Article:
The aviation industry is another PLM customer, and so are fashion firms, which use PLM software to design new styles, acquire materials, make clothing, and ship to retailers.Boston’s dominance in PLM is rooted in the state’s manufacturing history, and has been 50 years in the making. The technology grew from the invention of computer-aided design software, or CAD, at the Massachusetts Institute of Technology in the early 1960s.
Before CAD, products were designed on paper by draftsmen using pencils, protractors, compasses, and T-squares. The process was slow and the products often difficult to visualize. CAD enabled vivid, 3-D renderings.
‘‘To represent a three-dimensional shape in pixels, on the screen, that was a leap,’’ said Sanjay Sarma, a professor in MIT’s mechanical engineering department. ‘‘It’s difficult to appreciate now how revolutionary the CAD was at the time.’’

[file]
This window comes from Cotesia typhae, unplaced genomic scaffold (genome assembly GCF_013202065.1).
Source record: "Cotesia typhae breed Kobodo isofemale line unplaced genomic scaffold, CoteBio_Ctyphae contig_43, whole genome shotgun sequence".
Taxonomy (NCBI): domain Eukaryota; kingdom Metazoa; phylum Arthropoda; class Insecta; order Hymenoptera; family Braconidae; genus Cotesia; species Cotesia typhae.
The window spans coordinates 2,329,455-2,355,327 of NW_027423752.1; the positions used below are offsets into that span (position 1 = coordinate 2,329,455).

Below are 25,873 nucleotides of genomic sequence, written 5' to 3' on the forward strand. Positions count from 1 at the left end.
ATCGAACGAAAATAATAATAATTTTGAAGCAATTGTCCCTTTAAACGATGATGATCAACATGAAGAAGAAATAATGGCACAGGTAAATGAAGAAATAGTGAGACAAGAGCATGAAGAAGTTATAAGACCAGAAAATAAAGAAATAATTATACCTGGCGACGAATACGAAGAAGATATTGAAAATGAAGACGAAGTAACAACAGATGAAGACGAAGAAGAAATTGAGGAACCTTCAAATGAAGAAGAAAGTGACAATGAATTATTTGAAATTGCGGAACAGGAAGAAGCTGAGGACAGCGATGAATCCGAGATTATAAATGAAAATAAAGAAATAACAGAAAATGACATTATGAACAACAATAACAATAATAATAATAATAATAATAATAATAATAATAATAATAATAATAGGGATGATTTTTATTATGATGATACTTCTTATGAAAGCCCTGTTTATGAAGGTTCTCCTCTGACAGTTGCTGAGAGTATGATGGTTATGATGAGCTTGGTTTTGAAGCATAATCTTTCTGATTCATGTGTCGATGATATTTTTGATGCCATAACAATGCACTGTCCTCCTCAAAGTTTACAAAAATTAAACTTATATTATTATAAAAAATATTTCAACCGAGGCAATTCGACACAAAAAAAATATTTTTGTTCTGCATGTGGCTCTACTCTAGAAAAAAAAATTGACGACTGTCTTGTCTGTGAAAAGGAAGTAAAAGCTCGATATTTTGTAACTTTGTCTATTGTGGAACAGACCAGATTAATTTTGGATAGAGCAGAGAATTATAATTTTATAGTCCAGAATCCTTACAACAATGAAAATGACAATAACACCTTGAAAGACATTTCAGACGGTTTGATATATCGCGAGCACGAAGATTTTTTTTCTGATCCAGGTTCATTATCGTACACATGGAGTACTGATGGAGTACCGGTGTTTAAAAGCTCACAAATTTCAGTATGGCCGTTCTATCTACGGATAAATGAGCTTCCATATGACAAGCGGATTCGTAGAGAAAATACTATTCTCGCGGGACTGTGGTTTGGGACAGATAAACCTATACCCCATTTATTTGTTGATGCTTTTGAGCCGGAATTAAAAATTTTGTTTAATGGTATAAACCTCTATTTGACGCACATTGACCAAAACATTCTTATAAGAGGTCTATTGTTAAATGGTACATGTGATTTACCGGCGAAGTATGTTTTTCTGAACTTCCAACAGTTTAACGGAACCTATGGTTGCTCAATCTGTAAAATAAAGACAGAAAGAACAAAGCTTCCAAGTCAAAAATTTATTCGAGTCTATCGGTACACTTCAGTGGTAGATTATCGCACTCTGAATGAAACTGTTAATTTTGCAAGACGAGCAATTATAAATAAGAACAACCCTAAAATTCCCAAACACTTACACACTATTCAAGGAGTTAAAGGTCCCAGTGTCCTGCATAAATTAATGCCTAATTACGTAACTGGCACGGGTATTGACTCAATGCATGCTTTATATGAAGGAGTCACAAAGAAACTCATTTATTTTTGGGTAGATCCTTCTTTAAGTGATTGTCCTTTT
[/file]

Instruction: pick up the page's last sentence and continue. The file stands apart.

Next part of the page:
The growth of CAD was accelerated by a confluence of developments over the next two decades, including computer networking and computer-aided manufacturing, or CAM, which allows digital designs to control machines that make components.
These advances spawned a CAD industry in the early 1970s, led by Computervision Corp. in Bedford, a pioneering firm cofounded by an MIT graduate.
As computers played a bigger and bigger role in design and manufacturing, companies like PTC, founded in 1985, began developing software to manage the growing blizzard of digital files. The sector grew in fits and starts, following the ups and downs of manufacturing, but over the long haul the adoption PLM became widespread. PTC today employs about 1,000 people in Massachusetts.